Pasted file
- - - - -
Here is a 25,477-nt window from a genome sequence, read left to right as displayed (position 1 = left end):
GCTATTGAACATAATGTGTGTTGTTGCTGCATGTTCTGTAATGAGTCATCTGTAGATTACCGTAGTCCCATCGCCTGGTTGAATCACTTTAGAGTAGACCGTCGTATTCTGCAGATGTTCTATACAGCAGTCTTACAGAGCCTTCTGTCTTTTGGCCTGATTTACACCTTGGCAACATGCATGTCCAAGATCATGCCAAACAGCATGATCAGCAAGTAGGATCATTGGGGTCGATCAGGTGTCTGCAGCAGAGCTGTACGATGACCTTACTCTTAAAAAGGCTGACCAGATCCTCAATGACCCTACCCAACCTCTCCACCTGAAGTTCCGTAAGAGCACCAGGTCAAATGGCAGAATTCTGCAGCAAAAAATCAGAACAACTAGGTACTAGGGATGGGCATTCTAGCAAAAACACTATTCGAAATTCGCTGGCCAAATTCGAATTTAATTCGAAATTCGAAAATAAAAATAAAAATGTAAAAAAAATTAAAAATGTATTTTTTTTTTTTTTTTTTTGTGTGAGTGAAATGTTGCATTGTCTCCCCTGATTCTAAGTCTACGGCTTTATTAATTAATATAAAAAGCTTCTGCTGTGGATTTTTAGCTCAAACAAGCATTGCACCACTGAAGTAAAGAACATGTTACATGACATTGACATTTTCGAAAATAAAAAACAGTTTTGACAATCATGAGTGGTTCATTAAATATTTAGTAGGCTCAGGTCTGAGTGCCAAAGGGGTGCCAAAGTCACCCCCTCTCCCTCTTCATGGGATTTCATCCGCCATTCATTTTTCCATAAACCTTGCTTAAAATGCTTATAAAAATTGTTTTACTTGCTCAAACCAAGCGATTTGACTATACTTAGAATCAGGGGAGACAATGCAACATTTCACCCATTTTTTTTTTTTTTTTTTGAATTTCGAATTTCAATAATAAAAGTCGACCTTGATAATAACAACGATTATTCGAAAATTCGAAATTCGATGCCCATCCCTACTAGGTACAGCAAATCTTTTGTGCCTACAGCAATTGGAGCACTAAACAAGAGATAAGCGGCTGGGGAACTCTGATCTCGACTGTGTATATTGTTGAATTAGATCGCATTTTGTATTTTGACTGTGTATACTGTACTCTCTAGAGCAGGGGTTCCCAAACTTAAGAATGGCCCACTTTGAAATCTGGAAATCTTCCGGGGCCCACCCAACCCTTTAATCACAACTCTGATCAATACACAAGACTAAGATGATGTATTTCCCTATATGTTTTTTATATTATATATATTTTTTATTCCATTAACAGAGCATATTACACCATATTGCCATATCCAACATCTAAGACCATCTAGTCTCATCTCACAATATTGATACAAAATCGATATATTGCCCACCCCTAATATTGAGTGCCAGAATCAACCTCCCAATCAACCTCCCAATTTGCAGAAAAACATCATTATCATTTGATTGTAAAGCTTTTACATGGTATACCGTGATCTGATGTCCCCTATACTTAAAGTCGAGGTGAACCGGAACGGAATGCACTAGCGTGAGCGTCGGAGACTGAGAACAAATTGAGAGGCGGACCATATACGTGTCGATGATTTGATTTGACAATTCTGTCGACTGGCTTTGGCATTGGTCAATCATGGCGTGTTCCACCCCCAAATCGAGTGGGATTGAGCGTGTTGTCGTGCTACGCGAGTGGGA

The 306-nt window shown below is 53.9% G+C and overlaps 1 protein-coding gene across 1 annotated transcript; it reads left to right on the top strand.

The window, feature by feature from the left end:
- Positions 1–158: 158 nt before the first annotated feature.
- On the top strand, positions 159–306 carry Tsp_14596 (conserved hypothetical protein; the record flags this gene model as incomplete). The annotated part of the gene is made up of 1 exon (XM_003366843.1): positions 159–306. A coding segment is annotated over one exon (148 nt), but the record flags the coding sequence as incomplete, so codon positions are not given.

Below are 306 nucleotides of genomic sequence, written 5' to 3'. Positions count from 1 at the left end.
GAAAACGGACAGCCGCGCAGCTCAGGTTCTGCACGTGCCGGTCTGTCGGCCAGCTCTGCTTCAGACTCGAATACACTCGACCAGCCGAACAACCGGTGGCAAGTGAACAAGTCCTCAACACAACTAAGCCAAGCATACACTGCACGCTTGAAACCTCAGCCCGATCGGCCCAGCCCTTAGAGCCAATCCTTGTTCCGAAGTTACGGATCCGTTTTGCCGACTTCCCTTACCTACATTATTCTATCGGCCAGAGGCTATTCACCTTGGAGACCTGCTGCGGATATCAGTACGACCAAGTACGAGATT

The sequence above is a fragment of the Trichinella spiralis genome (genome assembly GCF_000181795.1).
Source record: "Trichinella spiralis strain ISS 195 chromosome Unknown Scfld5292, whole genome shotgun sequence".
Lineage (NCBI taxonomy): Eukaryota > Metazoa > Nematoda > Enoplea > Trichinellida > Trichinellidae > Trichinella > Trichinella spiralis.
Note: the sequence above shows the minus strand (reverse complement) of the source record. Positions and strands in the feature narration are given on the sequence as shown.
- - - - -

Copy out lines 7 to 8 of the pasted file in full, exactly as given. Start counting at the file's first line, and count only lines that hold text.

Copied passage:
Below are 306 nucleotides of genomic sequence, written 5' to 3'. Positions count from 1 at the left end.
GAAAACGGACAGCCGCGCAGCTCAGGTTCTGCACGTGCCGGTCTGTCGGCCAGCTCTGCTTCAGACTCGAATACACTCGACCAGCCGAACAACCGGTGGCAAGTGAACAAGTCCTCAACACAACTAAGCCAAGCATACACTGCACGCTTGAAACCTCAGCCCGATCGGCCCAGCCCTTAGAGCCAATCCTTGTTCCGAAGTTACGGATCCGTTTTGCCGACTTCCCTTACCTACATTATTCTATCGGCCAGAGGCTATTCACCTTGGAGACCTGCTGCGGATATCAGTACGACCAAGTACGAGATT